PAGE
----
Bridge on river Sava
|• Total||39,3 km2 (152 sq mi)|
|Elevationelevation||78 m (256 ft)|
|• Density||20/km2 (50/sq mi)|
|Time zone||CET (UTC+1)|
|• Summer (DST)||CEST (UTC+2)|
Sremska Rača (Serbian Cyrillic: Сремска Рача) is a village in Serbia. It is located in the Sremska Mitrovica municipality, in the Srem District, Vojvodina province. The village has a Serb ethnic majority and its population numbering 773 people (2002 census).
Sremska Raca is a typical lowland area, with an average altitude of 81m and a maximum altitude of 2 m. Court settlement is therefore directly affected by the rivers Sava and Bosut. Space Sremska Raca has something moist temperate continental climate. This is the result of two major conflicts climates - temperate continental climate drier and wetter climate of Vojvodina in the mountainous areas of Bosnia. The characteristics of this climate with moderately warm summers and cold winters. The coldest month is January. The average annual humidity is 78%. The maximum moisture saturation of air in December (88%), a minimum in August (73%). In the other months of air saturation depends on the amount of rainfall. Since wind is the most frequent east - wind, then west and north-west wind. The lowest frequency of a south wind.
The historical development
- Sremska Raca is a village with a short development period. When the bridge was built by Sava, Sremska Raca remained within the embankment. In 1932. Raca
has survived a catastrophic flood, which is why it is the state(kingdom) 1934th she moved out of the embankment at a special flat terrain where it remained to this day. Sremska Raca, aged about 5 km away from the newer, has a rich historical past. At the site of White Church, about 1 km south away present village center, the famous Roman military settlement from the first century. Many objects such as metal pots, armor and swords are kept in the Museum of Srem in Sremska Mitrovica. Raca has gained importance due to its favorable location on the river Sava in which the Bosnian side of the Drina flows. There has always been a major crossing Raca and commercial crossroads. At the end of the river bend there was a town and fortress Raca, a village of Stara Raca lay two km from town on the east and west side of the peninsula on the banks of the Sava.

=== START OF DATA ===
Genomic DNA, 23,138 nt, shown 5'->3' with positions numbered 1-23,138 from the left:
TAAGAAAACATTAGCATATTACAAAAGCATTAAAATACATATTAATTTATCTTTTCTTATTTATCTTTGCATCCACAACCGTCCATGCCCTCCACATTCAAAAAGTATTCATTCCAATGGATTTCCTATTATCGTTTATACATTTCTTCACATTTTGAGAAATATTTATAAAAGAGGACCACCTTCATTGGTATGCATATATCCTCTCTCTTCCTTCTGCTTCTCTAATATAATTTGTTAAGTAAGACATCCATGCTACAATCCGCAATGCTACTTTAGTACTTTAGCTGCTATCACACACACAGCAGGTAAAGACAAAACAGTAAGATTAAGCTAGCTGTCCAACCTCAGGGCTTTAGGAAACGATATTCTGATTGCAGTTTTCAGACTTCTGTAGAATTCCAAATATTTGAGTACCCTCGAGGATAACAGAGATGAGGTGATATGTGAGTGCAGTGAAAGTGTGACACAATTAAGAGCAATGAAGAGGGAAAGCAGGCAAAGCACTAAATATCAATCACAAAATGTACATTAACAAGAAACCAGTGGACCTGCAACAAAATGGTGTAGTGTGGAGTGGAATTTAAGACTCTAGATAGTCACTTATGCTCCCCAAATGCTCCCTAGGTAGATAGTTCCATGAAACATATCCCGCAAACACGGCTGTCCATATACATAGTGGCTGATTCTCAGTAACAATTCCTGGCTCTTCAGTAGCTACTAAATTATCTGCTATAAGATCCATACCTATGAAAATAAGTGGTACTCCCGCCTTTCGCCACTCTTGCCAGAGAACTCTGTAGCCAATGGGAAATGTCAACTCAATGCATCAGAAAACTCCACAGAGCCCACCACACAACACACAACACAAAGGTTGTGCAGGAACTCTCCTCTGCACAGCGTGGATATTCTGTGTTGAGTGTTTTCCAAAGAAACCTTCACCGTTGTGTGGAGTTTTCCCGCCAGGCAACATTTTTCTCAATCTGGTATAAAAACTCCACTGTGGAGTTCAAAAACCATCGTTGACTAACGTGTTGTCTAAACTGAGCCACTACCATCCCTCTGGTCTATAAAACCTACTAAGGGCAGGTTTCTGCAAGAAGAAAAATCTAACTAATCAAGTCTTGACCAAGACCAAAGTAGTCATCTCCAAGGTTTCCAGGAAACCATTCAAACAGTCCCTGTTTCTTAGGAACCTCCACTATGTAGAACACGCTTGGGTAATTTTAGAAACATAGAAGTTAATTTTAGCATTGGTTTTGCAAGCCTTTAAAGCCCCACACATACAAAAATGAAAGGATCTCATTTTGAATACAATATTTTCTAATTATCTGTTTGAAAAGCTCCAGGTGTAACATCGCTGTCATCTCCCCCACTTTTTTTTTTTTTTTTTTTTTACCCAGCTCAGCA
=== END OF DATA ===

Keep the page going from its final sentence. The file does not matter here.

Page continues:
- In the Middle Ages Raca was recorded in a document 1275th year. This had the first possession of the Hungarian nobility to the family Ajnard, then
Shomukosh Kookooyevachkee(Šomakoš Kukujevački), and finally Eavan Morovich(Ivan Morović) Stevan Batori. In the first half of the 14th century, Elizabeth, wife of the Hungarian king, Charl I, was restored by the abbey of St.. Nicholas and handed it to the monastery of the Franciscans. In the second half of the 14th century after the death of King Layosh I (son of Charl I) stored data on the "Royal Raca town at the confluence of the Drina and Sava rivers." According to one document, citizens complained about the Queen of the officers, which they do not allow the elderly to live, free customs. For the queen to give citizens the freedom to choose between himself and the chief of the jurors, who will be tried together with its officials. When Bosnia fell to the Turks, the Hungarian King Matthyash Corvinus set off to conquer the Turks and the 1464th The two days are kept in Raca. The 1529th Raca probably conquered by the Turks. In addition to Raca Evliya Çelebi writes: "It was a beautiful city on the river Sava placed on high level ground, covered in greenery. The town lay on top of a promontory. He had a triangular shape, and is built of brick ... "Raca description given by the French traveler Kikle.